Pakistan has not collapsed because it has an Islamic constitution, its ruptures come from a skewed separation, a crusty military and a corrupt political establishment. Pakistan’s incendiary flirtations with the Taliban and Hizbul Mujahideen do not emerge from Islamic brotherhood, they are political and tactical. We have to wonder if a non-Islamic Pakistan would have automatically made it a far more cordial neighbour. Definitely not. The very same problems would have cropped up because of the locational and global politics of the past 70 years. Inadvertently, Tharoor has laid the blame on Islam as practised in Pakistan for its present state. He is also stating that the Islam supported by the state is coarse, intolerant and jingoistic. If there is any country whose name would fit his description, where democracy and people’s will have never been considered, it would be Saudi Arabia. Yet, very rarely do you hear a leading politician compare India’s possible socio-religious slide under Prime Minister Narendra Modi with a country like Saudi Arabia. A mighty oil-rich country, possibly the most regressive society in the world, which we want to do anything to befriend. But would we dare denounce its leadership, religion or political structure?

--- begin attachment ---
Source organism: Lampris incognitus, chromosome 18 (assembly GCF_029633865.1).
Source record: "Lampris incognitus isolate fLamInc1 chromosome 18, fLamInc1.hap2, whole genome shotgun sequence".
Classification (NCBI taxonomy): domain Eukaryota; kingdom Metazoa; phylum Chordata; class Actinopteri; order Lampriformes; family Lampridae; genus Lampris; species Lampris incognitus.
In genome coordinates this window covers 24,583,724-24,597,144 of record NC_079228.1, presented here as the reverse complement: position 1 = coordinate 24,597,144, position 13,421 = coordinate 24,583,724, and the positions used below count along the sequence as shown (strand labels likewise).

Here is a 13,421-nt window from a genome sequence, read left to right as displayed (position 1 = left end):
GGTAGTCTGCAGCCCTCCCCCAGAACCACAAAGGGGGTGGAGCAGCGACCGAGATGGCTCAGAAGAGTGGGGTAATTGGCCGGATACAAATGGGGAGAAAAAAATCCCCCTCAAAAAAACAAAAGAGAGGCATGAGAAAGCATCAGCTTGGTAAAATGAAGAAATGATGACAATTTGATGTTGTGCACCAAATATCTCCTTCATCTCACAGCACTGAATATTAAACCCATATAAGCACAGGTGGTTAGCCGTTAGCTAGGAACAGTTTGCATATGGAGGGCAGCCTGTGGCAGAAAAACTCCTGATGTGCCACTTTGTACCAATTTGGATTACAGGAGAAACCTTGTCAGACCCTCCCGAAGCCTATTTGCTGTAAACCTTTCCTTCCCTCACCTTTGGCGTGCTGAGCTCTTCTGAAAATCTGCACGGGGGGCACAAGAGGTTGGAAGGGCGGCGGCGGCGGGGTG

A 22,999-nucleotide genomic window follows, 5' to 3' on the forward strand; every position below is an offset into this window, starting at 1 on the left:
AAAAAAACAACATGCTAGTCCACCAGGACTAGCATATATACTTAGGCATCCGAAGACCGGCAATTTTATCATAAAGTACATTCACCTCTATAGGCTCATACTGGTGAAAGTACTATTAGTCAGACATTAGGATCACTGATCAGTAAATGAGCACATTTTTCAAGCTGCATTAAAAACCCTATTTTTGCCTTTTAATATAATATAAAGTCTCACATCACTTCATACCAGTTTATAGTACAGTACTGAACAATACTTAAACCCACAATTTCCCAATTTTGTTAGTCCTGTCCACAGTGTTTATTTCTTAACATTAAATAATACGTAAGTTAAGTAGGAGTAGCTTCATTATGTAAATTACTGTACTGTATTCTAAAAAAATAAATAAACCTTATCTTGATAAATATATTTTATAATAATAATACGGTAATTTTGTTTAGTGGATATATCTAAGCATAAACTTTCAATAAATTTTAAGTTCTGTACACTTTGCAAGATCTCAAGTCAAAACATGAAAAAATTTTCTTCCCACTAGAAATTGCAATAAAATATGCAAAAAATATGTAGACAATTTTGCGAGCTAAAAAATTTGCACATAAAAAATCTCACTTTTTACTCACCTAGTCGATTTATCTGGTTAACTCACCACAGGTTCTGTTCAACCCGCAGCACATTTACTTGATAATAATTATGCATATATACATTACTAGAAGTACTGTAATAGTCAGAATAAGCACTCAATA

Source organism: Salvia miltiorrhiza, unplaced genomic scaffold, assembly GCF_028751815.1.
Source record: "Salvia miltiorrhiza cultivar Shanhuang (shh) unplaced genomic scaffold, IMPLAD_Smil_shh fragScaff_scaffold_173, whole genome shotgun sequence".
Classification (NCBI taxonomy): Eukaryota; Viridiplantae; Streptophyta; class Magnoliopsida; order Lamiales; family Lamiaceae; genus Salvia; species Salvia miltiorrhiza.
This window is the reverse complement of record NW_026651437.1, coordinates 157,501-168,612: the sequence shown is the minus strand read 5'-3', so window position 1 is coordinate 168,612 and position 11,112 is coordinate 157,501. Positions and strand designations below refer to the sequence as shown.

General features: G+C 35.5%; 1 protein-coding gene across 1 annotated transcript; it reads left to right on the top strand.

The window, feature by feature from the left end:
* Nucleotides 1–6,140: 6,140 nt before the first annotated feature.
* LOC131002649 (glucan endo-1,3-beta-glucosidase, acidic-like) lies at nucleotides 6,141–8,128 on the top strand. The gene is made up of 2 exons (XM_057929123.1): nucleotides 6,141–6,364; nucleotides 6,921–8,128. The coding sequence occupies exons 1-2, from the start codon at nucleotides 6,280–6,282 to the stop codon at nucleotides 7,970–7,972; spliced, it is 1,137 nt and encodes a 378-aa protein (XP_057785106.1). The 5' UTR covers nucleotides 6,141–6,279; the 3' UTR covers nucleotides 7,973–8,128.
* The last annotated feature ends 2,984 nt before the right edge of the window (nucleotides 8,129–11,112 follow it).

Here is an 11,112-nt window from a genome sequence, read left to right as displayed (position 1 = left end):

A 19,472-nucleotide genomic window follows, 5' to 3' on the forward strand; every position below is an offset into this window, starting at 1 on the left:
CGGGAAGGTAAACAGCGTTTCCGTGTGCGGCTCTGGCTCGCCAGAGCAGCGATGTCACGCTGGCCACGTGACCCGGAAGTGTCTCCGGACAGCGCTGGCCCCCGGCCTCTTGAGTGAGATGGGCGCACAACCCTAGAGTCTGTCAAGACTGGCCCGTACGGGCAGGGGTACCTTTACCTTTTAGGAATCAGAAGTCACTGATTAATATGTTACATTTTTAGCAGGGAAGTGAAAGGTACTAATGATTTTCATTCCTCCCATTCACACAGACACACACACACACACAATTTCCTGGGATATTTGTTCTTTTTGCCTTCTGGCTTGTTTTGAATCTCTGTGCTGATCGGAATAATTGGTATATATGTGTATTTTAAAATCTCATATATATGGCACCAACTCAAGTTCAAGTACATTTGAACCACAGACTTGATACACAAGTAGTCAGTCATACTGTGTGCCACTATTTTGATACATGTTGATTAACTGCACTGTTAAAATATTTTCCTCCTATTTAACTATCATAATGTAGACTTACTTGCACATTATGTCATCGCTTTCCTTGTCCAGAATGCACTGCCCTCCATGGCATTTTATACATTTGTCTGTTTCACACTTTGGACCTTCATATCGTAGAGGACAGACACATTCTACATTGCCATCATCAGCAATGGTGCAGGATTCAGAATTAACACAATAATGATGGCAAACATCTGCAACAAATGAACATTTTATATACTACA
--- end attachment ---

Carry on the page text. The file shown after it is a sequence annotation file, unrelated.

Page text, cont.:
One could argue that my defence of an Islamic Pakistan makes a Hindu India acceptable. The issue here is dual. We wanted a secular country and therefore chose this path in complete awareness. We have to understand why and what it means to everyone of us to be secular. Secondly, there is a distinct difference between Pakistan choosing to be Islamic and Right-Wing forces today wanting a Hindu India. This is historical, contextual, demographical and socio-cultural.
Having said this, the state of minorities in Pakistan is a matter that needs to be raised and raised loudly. Blasphemy laws, attacks on minority Shias, Hindus and Christians, and the repression of Baloch and Pashtun dissenters are all cause for serious human rights concern. But are minorities in Pakistan worse off than those in Myanmar or Sri Lanka? Would India be comfortable with a Constitution that gave preferential status to Hinduism as Buddhism is given in those two countries? I am sure we do not want our minorities to be treated like the Rohingyas in Myanmar or Sri Lanka’s Tamils. But why then do metaphors not emerge from other parts of our neighbourhood? Simply because we do not consider the trials and tribulations of minorities in other countries within our sphere of influence with the same level of seriousness.